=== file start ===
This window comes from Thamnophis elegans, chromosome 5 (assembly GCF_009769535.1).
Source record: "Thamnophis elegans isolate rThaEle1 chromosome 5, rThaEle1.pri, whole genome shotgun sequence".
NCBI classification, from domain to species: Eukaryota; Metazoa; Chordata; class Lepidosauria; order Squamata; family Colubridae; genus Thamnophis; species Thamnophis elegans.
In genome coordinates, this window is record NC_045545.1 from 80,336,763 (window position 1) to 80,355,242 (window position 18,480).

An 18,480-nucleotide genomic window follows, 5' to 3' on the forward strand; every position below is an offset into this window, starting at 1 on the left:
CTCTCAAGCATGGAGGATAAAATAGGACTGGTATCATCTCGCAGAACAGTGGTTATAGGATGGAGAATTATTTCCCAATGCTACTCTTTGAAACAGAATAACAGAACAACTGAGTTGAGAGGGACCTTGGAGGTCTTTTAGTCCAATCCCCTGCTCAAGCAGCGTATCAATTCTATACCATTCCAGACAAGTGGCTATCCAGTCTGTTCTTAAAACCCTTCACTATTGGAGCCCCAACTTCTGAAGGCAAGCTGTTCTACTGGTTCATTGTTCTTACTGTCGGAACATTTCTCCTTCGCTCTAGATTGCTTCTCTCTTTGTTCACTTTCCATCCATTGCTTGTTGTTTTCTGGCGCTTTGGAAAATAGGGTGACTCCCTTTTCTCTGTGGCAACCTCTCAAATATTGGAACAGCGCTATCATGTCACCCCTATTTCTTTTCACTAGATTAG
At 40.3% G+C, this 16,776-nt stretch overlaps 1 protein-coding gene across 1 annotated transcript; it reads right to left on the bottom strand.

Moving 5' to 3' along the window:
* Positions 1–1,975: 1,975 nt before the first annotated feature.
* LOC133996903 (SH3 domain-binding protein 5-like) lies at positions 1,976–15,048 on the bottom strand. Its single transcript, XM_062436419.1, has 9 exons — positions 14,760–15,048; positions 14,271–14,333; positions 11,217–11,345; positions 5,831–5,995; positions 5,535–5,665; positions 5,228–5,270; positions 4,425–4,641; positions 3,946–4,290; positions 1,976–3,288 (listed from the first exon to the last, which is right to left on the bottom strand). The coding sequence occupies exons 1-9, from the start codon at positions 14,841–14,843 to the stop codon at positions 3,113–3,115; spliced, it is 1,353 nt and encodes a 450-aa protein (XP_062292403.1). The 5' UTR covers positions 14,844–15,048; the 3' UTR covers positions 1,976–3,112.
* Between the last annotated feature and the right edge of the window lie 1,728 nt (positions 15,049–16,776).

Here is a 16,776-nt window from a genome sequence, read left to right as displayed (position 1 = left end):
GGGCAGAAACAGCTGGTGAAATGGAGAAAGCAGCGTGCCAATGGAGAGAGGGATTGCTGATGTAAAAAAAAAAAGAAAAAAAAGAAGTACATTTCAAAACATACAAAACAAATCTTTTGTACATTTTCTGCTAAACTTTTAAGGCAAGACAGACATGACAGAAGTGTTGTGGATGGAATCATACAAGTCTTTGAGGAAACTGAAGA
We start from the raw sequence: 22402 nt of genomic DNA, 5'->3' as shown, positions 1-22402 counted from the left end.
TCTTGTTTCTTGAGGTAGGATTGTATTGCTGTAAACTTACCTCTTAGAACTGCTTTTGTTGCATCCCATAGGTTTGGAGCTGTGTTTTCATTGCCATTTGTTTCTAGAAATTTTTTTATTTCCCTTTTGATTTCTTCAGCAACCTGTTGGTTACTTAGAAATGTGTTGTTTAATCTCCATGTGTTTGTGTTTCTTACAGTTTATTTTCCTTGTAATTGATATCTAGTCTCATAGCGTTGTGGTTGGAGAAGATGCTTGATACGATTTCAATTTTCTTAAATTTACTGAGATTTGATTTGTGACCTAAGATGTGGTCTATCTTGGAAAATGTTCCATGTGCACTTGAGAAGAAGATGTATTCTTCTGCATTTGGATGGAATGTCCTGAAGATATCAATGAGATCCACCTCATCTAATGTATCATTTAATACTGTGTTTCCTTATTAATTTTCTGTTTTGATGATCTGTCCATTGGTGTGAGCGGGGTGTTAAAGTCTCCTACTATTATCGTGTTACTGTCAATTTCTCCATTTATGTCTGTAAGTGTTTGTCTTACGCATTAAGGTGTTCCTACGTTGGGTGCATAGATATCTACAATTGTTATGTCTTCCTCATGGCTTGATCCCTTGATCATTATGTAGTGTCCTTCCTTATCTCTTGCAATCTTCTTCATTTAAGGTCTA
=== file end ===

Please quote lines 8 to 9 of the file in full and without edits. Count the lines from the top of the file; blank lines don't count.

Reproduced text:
Moving 5' to 3' along the window:
* Positions 1–1,975: 1,975 nt before the first annotated feature.